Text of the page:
Guardian publishes pro-Corbyn letter whose signatories include anti-Semites

The Guardian published a letter yesterday signed by 100 Jews objecting to a previous letter by more than 100 Labour MPs protesting the Labour Party’s decision to readmit Derby North MP Chris Williamson, an ardent Corbyn ally, back into the party after he was temporarily suspended for suggesting Labour was “too apologetic” about antisemitism.

The letter (Jewish support for Chris Williamson, July 8) repeats the familiar smear that the real aim of Jews and others who accuse Jeremy Corbyn and his supporters of antisemitism is to undermine the Labour party’s leadership and “all pro-Palestinian members” – a version of what’s known as the Livingstone Formulation. This term, coined by Professor David Hirsh, refers to a line of argument insisting that Jews raise the issue of antisemitism cynically and dishonestly in order to silence criticism of Israel.

The full list of signatories to the letter includes extreme (non-British) anti-Israel, pro-terrorist…

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Milton Friedman’s Rabble-Rousing Case for Abolishing the Fed

Uneasy Money

I recently came across this excerpt from a longer interview of Milton Friedman conducted by Brian Lamb on Cspan in 1994. In this excerpt Lamb asks Friedman what he thinks of the Fed, and Friedman, barely able to contain his ideological fervor, quickly rattles off his version of the history of the Fed, blaming the Fed, at least by implication, for all the bad monetary and macroeconomic events that happened between 1914, when the Fed came into existence, and the1970s.

Here’s a rough summary of Friedman’s tirade:

I have long been in favor of abolishing [the Fed]. There is no institution in the United States that has such a high public standing and such a poor record of performance. . . . The Federal Reserve began operations in 1914 and presided over a doubling of prices during World War I. It produced a major collapse in 1921. It had a…

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The Law of Peoples by John Rawls — A Summary

Clueless Political Scientist


Rawls, John. 1993. “The Law of Peoples.” Critical Inquiry 20 (1). University of Chicago Press: 36–68. http://www.jstor.org/stable/1343947.


  • This is the kind of paper that must be chewed and digested, not merely tasted and swallowed.
  • It is necessary that you have at least a cursory knowledge (although familiarity is recommended) of the author’s work on justice as fairness, especially the notion of the original position behind the veil of ignorance. For an interesting introductory discussion on the concept, check out Michael Sandel’s lectures from the course: “Justice: What’s The Right Thing To Do?” The topic is introduced here and continued here.)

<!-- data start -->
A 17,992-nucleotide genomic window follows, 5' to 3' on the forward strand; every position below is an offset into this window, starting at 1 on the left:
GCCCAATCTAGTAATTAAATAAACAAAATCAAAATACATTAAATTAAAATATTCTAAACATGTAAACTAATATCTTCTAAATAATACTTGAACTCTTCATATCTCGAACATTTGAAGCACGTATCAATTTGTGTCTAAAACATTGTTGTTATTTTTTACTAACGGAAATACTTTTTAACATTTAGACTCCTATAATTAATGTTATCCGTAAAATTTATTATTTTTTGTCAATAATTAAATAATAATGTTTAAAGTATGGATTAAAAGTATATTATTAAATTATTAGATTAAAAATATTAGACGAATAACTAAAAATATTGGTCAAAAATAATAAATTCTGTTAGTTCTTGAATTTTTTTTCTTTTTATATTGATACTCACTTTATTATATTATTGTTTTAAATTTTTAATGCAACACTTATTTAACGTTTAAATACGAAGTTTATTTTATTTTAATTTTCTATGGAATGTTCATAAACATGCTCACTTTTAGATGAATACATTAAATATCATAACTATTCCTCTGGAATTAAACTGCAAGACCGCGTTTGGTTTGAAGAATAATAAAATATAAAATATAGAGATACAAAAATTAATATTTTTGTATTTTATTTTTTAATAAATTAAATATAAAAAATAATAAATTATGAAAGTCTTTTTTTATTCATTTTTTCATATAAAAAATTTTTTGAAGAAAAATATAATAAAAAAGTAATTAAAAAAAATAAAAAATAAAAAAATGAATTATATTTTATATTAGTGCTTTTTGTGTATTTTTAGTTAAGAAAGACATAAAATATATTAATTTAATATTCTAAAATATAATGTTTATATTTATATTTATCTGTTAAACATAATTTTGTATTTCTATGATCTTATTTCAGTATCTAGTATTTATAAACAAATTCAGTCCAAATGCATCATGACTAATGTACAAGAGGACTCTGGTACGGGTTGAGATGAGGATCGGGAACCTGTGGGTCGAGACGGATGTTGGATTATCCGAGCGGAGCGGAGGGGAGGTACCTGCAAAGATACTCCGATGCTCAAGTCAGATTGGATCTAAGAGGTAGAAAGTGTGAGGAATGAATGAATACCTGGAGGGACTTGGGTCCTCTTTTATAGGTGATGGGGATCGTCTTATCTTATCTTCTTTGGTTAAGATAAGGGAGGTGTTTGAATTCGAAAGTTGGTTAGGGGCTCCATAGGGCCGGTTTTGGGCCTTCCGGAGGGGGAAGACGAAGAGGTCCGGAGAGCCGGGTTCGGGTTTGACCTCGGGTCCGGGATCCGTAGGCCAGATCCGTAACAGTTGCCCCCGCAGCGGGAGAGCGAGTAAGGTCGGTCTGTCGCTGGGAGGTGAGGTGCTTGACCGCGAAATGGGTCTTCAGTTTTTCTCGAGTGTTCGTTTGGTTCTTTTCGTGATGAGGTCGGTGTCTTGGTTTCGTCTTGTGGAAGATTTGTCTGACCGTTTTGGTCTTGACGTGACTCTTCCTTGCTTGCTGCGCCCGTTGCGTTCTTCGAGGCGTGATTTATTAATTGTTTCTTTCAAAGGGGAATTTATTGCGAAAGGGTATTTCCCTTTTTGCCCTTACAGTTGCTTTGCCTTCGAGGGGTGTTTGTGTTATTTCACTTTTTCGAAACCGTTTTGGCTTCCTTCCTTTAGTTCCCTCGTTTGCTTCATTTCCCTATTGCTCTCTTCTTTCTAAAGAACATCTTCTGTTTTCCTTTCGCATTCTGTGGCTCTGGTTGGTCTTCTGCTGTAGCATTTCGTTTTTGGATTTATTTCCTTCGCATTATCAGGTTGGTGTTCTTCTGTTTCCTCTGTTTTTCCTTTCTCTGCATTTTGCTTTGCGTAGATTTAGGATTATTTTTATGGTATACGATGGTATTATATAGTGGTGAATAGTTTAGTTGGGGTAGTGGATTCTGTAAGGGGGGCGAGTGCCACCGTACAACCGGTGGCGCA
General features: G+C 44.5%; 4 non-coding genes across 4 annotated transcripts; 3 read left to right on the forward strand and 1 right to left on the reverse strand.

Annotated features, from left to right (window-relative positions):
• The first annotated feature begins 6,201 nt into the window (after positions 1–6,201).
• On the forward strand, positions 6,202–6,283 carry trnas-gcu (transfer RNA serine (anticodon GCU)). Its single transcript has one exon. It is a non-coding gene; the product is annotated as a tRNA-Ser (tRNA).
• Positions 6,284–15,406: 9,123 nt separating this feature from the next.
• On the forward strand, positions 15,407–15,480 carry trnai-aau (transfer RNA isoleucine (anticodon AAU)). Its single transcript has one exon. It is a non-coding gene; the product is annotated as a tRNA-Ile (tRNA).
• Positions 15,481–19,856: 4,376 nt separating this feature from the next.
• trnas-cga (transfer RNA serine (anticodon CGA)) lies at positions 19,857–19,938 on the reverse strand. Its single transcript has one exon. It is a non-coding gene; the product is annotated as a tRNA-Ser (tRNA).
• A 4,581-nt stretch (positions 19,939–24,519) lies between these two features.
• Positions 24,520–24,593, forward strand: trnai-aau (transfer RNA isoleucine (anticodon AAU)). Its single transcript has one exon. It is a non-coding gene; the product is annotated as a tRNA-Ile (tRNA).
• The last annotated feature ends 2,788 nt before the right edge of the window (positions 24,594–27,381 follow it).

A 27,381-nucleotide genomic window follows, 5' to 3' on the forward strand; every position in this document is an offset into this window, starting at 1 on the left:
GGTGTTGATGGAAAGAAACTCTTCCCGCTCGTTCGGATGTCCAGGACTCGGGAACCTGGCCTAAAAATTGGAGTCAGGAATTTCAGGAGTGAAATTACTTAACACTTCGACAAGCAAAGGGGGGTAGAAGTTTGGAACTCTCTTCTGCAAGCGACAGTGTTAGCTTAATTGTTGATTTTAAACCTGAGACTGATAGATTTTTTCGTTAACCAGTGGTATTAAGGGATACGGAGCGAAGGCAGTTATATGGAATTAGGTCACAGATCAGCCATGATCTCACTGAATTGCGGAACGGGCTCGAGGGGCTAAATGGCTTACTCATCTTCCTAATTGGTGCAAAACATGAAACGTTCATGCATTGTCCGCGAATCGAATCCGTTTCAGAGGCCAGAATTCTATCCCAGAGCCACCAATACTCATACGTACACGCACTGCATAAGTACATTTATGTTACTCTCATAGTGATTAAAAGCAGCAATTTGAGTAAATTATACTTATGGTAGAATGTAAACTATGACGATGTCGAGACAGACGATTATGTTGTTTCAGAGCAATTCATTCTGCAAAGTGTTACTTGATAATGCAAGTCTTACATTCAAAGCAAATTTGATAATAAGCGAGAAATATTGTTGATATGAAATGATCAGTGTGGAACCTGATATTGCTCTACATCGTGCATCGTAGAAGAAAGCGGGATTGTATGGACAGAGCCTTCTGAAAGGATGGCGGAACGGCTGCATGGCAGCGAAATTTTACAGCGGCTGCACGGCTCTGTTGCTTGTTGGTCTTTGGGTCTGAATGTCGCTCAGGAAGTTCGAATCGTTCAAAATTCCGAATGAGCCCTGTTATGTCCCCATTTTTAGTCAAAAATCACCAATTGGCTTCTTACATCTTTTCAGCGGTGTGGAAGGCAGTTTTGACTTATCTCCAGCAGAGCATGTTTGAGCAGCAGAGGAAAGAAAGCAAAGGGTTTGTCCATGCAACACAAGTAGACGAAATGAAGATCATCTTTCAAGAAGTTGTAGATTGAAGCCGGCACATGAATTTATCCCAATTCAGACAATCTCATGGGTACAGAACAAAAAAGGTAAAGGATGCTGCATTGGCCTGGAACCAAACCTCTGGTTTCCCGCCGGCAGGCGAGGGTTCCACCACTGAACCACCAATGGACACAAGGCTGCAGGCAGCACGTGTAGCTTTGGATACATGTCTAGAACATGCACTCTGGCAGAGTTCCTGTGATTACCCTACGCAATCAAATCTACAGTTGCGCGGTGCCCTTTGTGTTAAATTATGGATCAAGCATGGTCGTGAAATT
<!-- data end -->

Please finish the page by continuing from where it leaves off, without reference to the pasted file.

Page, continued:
• Sections under square brackets and cast in monotype font can, perhaps must, be skipped on first reading. End notes, on the other hand, must not be skipped.

Introduction

The essay seeks to develop a “law of peoples” out of “liberal ideas of justice”.[1] By a…

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The Road to Wigan Pier by George Orwell (1937)

Books & Boots

Columbus sailed the Atlantic, the first steam engines tottered into motion, the British squares stood firm under the French guns at Waterloo, the one-eyed scoundrels of the nineteenth century praised God and filled their pockets; and this is where it all led – to labyrinthine slums and dark back kitchens with sickly, ageing people creeping round and round them like blackbeetles. (Chapter 1)

This was Orwell’s second book of social reportage. Like Down and Out in Paris and London it is in two parts, but in a different way. The first hundred pages comprise a detailed but selective account of his journey to the North of England to see the results of the Depression and mass unemployment for himself. The second half switches tone to become a long account of his own intellectual development towards a belief in Socialism.

By 1936 social reporting had become a respectable intellectual activity. J.B…

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When a Royal Commission Was the Answer to Section 44 Cloud Over MPs

Boilermaker Bill's Rum Hospital

In 1975, faced with an uncertain legal position, and mounting claims and counter-claims of breaches, the Government, acting on an Opposition proposal, made moves to establish a Royal Commission to audit MPs’ compliance with the Constitutional provisions governing disqualification from contesting elections and sitting in Parliament.

Had it proceeded, the Royal Commission would have effectively been tasked with auditing the pecuniary interests of Members of Parliament to enable references of doubtful matters to the Court of Disputed Returns. It would have been further tasked with inquiring into the “present day” appropriateness of all of the disqualifications in sections 44 and 45.

The Royal Commission was ultimately frustrated initially by the unwillingness of suitable judges to take part and then rendered unnecessary by the decision of the High Court in Re Webster in June 1975, which narrowly defined the scope of the ban on having a pecuniary interest in an agreement…

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Everybody Hates Chris – Everybody Hates Minimum Wage

http://www.dailymotion.com/video/x4yus2m

Video

Martha and The Vandellas – Nowhere To Run (Ready Steady Go – 1965)

Video

Winnie the Pooh – Red Dwarf 

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Cat Reacts to Horror Movie

Video

Why Maps Are Often Wrong

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